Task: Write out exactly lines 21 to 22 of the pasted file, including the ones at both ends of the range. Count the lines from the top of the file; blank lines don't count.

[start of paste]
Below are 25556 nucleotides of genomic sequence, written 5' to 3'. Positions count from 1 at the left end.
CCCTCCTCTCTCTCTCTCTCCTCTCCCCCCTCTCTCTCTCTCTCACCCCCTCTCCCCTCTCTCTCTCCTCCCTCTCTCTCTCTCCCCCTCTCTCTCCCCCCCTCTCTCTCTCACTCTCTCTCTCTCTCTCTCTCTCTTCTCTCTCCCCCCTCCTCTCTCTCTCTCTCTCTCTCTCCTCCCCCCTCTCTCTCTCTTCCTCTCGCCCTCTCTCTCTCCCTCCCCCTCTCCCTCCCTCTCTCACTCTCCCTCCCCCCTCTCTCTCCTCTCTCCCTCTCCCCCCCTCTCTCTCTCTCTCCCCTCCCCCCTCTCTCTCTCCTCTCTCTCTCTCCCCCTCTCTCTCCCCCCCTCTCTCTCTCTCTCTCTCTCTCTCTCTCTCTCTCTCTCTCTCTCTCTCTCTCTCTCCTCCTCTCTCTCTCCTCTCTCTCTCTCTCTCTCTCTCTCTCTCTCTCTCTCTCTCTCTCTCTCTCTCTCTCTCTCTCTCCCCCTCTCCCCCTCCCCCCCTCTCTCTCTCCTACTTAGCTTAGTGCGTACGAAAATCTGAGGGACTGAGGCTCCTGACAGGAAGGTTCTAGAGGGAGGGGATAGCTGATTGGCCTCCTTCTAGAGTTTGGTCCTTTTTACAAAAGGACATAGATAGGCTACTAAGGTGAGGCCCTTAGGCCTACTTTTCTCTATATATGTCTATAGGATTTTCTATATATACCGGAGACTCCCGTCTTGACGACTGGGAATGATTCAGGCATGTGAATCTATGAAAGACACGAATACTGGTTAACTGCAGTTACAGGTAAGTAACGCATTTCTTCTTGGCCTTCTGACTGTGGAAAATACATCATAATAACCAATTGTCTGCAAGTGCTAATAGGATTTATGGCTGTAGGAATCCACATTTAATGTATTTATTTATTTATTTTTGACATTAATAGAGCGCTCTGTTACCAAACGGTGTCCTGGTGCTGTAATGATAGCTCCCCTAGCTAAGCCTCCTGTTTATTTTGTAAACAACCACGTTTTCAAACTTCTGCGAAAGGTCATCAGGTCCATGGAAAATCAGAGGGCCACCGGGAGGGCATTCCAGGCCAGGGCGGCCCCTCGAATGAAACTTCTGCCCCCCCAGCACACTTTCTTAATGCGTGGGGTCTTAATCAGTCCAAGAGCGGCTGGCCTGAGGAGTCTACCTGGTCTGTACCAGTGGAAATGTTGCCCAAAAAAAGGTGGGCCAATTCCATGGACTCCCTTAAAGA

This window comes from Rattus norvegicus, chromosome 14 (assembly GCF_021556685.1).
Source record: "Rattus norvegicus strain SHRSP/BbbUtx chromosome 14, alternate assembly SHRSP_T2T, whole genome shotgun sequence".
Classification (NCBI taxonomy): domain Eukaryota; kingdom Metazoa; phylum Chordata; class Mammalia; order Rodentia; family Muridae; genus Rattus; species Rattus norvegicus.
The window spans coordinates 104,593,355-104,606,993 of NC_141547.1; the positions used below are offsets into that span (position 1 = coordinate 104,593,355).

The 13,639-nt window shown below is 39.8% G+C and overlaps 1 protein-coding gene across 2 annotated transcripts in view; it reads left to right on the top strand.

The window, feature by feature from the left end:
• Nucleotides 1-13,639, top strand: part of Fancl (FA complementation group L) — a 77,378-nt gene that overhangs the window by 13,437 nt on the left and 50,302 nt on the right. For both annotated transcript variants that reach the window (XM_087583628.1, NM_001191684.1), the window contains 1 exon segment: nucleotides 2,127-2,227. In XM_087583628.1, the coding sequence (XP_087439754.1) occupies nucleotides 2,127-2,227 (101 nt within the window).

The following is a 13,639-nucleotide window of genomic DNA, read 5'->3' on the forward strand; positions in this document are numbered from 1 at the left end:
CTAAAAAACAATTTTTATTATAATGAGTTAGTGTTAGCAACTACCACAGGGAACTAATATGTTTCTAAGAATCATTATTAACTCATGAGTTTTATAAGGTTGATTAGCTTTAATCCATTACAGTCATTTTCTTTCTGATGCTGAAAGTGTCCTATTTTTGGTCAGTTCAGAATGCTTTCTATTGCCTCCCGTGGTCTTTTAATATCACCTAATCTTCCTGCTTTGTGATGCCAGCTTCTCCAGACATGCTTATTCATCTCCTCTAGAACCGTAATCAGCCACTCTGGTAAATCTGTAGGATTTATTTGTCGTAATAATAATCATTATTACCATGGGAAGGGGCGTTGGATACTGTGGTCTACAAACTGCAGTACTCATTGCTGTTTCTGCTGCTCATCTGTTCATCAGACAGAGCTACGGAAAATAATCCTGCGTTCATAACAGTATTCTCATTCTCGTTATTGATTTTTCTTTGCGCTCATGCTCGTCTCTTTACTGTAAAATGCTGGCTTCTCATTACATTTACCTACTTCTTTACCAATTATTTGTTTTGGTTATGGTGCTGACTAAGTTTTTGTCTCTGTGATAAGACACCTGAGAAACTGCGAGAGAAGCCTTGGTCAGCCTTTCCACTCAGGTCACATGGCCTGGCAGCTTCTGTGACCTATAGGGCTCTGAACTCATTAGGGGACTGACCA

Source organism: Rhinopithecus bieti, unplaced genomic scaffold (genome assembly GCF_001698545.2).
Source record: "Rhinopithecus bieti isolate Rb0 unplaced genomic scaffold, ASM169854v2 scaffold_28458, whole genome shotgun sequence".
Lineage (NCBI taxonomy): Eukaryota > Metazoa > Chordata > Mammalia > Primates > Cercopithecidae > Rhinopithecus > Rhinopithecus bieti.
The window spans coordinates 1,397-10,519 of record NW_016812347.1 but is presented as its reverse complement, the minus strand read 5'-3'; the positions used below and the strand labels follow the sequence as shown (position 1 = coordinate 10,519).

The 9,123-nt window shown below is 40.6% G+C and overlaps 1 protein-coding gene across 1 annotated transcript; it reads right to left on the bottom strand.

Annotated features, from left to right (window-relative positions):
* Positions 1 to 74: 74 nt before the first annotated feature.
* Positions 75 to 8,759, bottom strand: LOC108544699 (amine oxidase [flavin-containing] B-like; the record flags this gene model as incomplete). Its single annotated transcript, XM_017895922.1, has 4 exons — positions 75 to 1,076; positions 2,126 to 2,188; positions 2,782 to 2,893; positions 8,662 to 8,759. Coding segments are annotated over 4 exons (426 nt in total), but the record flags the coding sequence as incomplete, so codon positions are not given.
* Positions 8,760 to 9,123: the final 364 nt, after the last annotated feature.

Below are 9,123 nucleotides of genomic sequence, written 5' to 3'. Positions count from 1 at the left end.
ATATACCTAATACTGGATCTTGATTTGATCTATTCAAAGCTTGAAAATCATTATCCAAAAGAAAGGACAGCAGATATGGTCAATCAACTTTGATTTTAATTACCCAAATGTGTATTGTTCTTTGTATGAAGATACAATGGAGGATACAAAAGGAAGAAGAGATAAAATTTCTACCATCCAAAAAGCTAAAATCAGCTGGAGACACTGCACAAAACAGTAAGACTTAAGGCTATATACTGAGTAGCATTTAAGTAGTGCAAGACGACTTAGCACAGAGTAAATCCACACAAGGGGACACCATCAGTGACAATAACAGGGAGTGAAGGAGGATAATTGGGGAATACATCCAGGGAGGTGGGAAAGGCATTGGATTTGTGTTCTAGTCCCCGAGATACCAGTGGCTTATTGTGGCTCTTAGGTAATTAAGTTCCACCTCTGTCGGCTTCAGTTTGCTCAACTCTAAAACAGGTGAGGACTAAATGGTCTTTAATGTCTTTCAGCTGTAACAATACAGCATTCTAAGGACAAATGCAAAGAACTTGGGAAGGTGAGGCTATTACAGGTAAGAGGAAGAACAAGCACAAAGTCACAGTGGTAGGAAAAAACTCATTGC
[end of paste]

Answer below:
Below are 9,123 nucleotides of genomic sequence, written 5' to 3'. Positions count from 1 at the left end.
ATATACCTAATACTGGATCTTGATTTGATCTATTCAAAGCTTGAAAATCATTATCCAAAAGAAAGGACAGCAGATATGGTCAATCAACTTTGATTTTAATTACCCAAATGTGTATTGTTCTTTGTATGAAGATACAATGGAGGATACAAAAGGAAGAAGAGATAAAATTTCTACCATCCAAAAAGCTAAAATCAGCTGGAGACACTGCACAAAACAGTAAGACTTAAGGCTATATACTGAGTAGCATTTAAGTAGTGCAAGACGACTTAGCACAGAGTAAATCCACACAAGGGGACACCATCAGTGACAATAACAGGGAGTGAAGGAGGATAATTGGGGAATACATCCAGGGAGGTGGGAAAGGCATTGGATTTGTGTTCTAGTCCCCGAGATACCAGTGGCTTATTGTGGCTCTTAGGTAATTAAGTTCCACCTCTGTCGGCTTCAGTTTGCTCAACTCTAAAACAGGTGAGGACTAAATGGTCTTTAATGTCTTTCAGCTGTAACAATACAGCATTCTAAGGACAAATGCAAAGAACTTGGGAAGGTGAGGCTATTACAGGTAAGAGGAAGAACAAGCACAAAGTCACAGTGGTAGGAAAAAACTCATTGC